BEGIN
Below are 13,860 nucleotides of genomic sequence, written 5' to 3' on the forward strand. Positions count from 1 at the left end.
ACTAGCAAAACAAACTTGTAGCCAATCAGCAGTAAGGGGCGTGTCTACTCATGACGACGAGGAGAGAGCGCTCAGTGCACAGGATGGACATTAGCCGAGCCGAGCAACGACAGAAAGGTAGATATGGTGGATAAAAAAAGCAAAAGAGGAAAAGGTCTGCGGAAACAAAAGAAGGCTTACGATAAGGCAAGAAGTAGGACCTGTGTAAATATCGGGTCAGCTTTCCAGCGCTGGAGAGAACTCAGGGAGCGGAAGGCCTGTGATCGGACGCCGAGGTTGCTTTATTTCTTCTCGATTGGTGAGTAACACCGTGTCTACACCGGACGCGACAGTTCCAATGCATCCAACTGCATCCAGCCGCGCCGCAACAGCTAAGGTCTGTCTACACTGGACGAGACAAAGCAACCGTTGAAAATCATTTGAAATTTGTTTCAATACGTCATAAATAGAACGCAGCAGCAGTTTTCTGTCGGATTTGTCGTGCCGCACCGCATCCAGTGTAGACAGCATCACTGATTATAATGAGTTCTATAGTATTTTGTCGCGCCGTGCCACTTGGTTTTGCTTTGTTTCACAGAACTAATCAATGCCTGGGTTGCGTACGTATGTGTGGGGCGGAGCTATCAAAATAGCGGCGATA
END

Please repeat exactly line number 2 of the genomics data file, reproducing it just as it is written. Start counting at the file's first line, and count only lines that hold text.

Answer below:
ACTAGCAAAACAAACTTGTAGCCAATCAGCAGTAAGGGGCGTGTCTACTCATGACGACGAGGAGAGAGCGCTCAGTGCACAGGATGGACATTAGCCGAGCCGAGCAACGACAGAAAGGTAGATATGGTGGATAAAAAAAGCAAAAGAGGAAAAGGTCTGCGGAAACAAAAGAAGGCTTACGATAAGGCAAGAAGTAGGACCTGTGTAAATATCGGGTCAGCTTTCCAGCGCTGGAGAGAACTCAGGGAGCGGAAGGCCTGTGATCGGACGCCGAGGTTGCTTTATTTCTTCTCGATTGGTGAGTAACACCGTGTCTACACCGGACGCGACAGTTCCAATGCATCCAACTGCATCCAGCCGCGCCGCAACAGCTAAGGTCTGTCTACACTGGACGAGACAAAGCAACCGTTGAAAATCATTTGAAATTTGTTTCAATACGTCATAAATAGAACGCAGCAGCAGTTTTCTGTCGGATTTGTCGTGCCGCACCGCATCCAGTGTAGACAGCATCACTGATTATAATGAGTTCTATAGTATTTTGTCGCGCCGTGCCACTTGGTTTTGCTTTGTTTCACAGAACTAATCAATGCCTGGGTTGCGTACGTATGTGTGGGGCGGAGCTATCAAAATAGCGGCGATA